Celebrating Black History Month at the Libraries

Celebrating Black History Month at the Libraries

Feb. 14, 2022

University Libraries is celebrating Black History Month by highlighting history, books and collections that include and represent Black communities. 

Tap into Special Collections to explore Black history and life 

Black soldier looking at camera

Special Collections invites you to explore the Papers of John Robert Carter

He was a member of the segregated, African American Company C of the 25th Infantry Regiment.

After serving in Hawaii, Carter and the 25th were transferred to Arizona.

Learn more about his collections, which includes military records, photographs, and postcards from 1916-1926. 




Enjoy books from The University of Arizona Press

Black Girl Magic book cover
Them Goon Rules book cover

The University of Arizona Press, one of our departments, is the premier publisher of academic, regional, and literary works in the state of Arizona. 

Here are two books to add to your "to read later" list!

Black Girl Magic Beyond the Hashtag: Twenty-First-Century Acts of Self-Definition, edited by Julia S. Jordan-Zachery and Duchess Harris, shows how Black girls and women foster community, counter invisibility, engage in restorative acts, and create spaces for freedom. Intersectional and interdisciplinary, the contributions in this volume bridge generations and collectively push the boundaries of Black feminist thought.

Them Goon Rules, Marquis Bey’s debut collection, is an un-rulebook, a long-form essayistic sermon that meditates on how Blackness and nonnormative gender impact and remix everything we claim to know. A series of essays that reads like a critical memoir, this work queries the function and implications of politicized Blackness, Black feminism, and queerness. 

Learn about Tucson's first elected African American council member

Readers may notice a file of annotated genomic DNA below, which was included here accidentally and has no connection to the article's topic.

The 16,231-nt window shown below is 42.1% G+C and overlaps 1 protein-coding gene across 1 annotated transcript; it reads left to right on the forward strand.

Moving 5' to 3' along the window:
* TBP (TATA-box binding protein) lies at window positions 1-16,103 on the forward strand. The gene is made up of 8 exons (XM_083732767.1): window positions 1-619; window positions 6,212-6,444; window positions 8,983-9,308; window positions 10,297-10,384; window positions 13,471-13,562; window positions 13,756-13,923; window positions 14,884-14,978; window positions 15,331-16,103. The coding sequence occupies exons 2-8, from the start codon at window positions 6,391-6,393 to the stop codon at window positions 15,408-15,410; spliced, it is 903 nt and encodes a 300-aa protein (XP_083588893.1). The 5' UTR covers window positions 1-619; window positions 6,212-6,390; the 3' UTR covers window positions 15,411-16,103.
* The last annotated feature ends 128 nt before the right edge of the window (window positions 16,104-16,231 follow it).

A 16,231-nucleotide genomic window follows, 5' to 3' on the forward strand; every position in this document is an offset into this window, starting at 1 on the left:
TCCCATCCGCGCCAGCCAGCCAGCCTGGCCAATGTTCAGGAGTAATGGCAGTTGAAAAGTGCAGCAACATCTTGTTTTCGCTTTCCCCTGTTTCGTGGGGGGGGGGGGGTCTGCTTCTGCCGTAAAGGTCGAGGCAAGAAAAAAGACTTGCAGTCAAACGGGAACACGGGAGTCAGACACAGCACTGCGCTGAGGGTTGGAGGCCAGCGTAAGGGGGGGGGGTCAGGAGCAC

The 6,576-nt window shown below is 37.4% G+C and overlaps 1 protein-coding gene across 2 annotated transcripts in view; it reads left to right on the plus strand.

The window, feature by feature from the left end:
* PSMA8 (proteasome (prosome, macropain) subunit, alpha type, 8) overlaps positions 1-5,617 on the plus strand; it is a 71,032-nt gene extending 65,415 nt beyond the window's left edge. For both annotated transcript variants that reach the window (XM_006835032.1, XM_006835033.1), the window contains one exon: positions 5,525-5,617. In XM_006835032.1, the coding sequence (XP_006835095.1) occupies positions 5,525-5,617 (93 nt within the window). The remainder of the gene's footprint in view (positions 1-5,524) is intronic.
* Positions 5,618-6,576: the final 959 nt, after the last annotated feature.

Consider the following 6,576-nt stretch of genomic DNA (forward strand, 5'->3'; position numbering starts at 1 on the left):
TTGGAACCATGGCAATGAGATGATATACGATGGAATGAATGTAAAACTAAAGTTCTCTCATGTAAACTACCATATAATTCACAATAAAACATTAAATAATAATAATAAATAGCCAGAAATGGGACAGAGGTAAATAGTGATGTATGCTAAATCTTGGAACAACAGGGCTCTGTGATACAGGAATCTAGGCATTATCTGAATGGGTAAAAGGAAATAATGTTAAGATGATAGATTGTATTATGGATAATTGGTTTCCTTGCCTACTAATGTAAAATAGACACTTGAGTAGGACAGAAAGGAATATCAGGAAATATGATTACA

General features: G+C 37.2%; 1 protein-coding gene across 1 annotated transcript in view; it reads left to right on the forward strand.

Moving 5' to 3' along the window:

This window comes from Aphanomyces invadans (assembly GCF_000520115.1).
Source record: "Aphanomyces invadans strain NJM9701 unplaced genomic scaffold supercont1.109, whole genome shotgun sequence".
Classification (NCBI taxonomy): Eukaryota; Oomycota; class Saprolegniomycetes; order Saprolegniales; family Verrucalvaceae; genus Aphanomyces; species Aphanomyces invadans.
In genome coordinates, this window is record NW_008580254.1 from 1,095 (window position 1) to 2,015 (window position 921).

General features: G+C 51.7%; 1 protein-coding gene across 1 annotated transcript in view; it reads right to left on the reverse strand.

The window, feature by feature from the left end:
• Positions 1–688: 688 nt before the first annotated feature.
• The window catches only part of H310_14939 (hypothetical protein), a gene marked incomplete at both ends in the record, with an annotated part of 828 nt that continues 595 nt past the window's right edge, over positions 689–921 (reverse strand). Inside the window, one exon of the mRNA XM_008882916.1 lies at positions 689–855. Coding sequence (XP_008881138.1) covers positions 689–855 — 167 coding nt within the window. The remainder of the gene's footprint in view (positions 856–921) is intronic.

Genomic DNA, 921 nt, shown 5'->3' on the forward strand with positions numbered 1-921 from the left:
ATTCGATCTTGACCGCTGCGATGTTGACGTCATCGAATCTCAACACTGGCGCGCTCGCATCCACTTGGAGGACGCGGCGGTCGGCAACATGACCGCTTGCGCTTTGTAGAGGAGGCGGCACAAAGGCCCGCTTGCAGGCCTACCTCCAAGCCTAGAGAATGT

In 1979, Dr. Charles “Chuck” Ford became the first African American elected to the Tucson City Council.

Browse Dr. Charles Ford Papers, a digital collection in Special Collections that includes newspaper clippings, photographs, and scrapbooks of Dr. Ford’s service on the Tucson City Council.

The collection also includes materials from Ford's 1991 campaign for mayor.

Uncover student stories from University of Arizona yearbooks

two men standing on stair case

We found inspiration from the Pyle brothers in our 1974 yearbook. Identical twins Ray Vaughn Pyle II and Vincent J. Pyle came to the University of Arizona from Washington D.C. in 1968, and became involved in the Black Student Union on campus.

Vaughn became president of the Black Student Union in 1972, and both brothers were members of Alpha Phi Alpha fraternity. 

If you're interested in learning more about what was happening on campus decades ago, take a look at our University of Arizona yearbooks digital collection. You can flip through digitized yearbooks created by scanning original copies that were housed in Special Collections.

The oldest yearbook dates back to 1903, and the last yearbook was issued in 2005.

About the University of Arizona cultural logos 

The University’s heritage dates back to 1885 and is rich in diversity and character. To recognize and celebrate our distinct cultures, a dedicated team of students, faculty, staff, campus cultural groups and alumni collaborated to create the first official University of Arizona Cultural Logos.

Each cultural logo includes three distinct parts: cultural icons, the Wildcat brand mark, and a title that represents the expression or celebration of each culture. 

Learn more about the cultural logos and the icons